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Volley (= SRU) detail

Volley (= SRU) detail

FIGURE 10.5 Duetting responses at 25°C (upper oscillographs in (a) and (b)) by an individual of Chrysoperla plorabunda to a stimulus signal (lower oscillographs in (a) and (b)) which gradually increases (a) or decreases (b) in SRU period. This species has a single-volley SRU (c). SRU duration of both stimulus signals was held constant at the species mean, 636 msec (25°C). Initial SRU period for both stimuli was 1230 msec (also the species mean at 25°C). In (a), the period of the stimulus increased to a maximum of 2280 msec; in (b), the period of the stimulus decreased to a minimum of 610 msec. Note that the individual is able to maintain perfect synchrony with the stimulus, regardless of whether the period of the latter markedly increases or decreases.

very recent: genetic distances and nucleotide sequence divergences among the song species are vanishingly small (Wells, 1994; Henry et al., 1999).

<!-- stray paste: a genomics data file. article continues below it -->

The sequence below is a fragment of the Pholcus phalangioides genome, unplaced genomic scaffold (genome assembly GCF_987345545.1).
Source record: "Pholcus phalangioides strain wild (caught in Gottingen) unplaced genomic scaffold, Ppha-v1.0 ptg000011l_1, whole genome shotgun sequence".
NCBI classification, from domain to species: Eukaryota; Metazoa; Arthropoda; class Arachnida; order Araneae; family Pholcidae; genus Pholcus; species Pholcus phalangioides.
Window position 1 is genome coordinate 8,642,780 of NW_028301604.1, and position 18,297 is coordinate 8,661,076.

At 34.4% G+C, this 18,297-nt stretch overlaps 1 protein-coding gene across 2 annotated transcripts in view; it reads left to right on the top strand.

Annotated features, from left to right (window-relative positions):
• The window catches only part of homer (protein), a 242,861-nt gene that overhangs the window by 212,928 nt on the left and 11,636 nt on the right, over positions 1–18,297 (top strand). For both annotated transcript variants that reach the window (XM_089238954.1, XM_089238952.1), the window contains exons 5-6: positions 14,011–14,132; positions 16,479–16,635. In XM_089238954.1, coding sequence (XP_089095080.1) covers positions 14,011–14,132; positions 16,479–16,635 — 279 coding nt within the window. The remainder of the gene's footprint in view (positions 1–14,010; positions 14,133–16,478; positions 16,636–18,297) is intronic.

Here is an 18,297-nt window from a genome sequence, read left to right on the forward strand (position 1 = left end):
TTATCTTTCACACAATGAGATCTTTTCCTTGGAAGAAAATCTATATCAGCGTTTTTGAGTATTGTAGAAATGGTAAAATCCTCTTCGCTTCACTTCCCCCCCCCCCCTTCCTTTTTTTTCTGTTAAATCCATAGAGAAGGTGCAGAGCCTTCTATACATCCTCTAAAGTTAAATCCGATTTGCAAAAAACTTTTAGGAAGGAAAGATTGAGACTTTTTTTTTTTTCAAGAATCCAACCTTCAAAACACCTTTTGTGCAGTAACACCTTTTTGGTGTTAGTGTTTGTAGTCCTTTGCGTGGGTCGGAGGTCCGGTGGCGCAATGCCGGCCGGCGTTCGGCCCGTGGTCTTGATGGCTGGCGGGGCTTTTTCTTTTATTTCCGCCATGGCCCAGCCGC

A prediction of this model of speciation is that the genetic architecture of song phenotype should be simple, consisting of relatively few genes of large effect. Indeed, the results of a hybridisation experiment between C. downesi and C. plorabunda showed that song features segregated in a manner consistent with simple architecture (Henry, 1985). Furthermore, in a Bayesian Castle-Wright analysis of song data from C. plorabunda X C. johnsoni, Henry et al. (2002b) showed that as few as one "genetic element" might be responsible for a crucial duetting difference between those two species. If these conclusions continue to receive support from future studies, Chrysoperla will be seen as a rare exemplar of rapid, sympatric speciation caused by sexual selection acting on chance mutational differences in mating signals.

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